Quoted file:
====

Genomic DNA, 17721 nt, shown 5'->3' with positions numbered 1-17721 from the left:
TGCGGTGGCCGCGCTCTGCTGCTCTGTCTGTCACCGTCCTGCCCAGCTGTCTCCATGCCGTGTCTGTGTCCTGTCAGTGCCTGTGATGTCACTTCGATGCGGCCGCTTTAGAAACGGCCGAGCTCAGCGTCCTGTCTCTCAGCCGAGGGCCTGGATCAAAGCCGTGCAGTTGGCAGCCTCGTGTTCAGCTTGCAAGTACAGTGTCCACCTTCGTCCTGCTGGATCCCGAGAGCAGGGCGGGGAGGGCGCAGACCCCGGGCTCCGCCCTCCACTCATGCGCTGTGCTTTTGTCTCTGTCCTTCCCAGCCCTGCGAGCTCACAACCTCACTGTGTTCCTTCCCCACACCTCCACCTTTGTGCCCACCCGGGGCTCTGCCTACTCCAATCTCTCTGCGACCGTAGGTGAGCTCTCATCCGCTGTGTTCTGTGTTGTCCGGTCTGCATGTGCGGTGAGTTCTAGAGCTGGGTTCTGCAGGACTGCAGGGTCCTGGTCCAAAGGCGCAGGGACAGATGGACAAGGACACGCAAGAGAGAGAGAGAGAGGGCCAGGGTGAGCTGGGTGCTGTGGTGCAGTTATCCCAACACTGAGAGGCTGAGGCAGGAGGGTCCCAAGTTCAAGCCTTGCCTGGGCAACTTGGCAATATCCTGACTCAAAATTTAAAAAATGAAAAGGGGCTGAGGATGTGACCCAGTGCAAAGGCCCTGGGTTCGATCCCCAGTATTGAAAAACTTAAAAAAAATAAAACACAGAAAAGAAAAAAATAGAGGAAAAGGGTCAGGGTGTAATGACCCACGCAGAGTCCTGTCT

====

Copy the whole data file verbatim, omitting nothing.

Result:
Genomic DNA, 17721 nt, shown 5'->3' with positions numbered 1-17721 from the left:
TGCGGTGGCCGCGCTCTGCTGCTCTGTCTGTCACCGTCCTGCCCAGCTGTCTCCATGCCGTGTCTGTGTCCTGTCAGTGCCTGTGATGTCACTTCGATGCGGCCGCTTTAGAAACGGCCGAGCTCAGCGTCCTGTCTCTCAGCCGAGGGCCTGGATCAAAGCCGTGCAGTTGGCAGCCTCGTGTTCAGCTTGCAAGTACAGTGTCCACCTTCGTCCTGCTGGATCCCGAGAGCAGGGCGGGGAGGGCGCAGACCCCGGGCTCCGCCCTCCACTCATGCGCTGTGCTTTTGTCTCTGTCCTTCCCAGCCCTGCGAGCTCACAACCTCACTGTGTTCCTTCCCCACACCTCCACCTTTGTGCCCACCCGGGGCTCTGCCTACTCCAATCTCTCTGCGACCGTAGGTGAGCTCTCATCCGCTGTGTTCTGTGTTGTCCGGTCTGCATGTGCGGTGAGTTCTAGAGCTGGGTTCTGCAGGACTGCAGGGTCCTGGTCCAAAGGCGCAGGGACAGATGGACAAGGACACGCAAGAGAGAGAGAGAGAGGGCCAGGGTGAGCTGGGTGCTGTGGTGCAGTTATCCCAACACTGAGAGGCTGAGGCAGGAGGGTCCCAAGTTCAAGCCTTGCCTGGGCAACTTGGCAATATCCTGACTCAAAATTTAAAAAATGAAAAGGGGCTGAGGATGTGACCCAGTGCAAAGGCCCTGGGTTCGATCCCCAGTATTGAAAAACTTAAAAAAAATAAAACACAGAAAAGAAAAAAATAGAGGAAAAGGGTCAGGGTGTAATGACCCACGCAGAGTCCTGTCT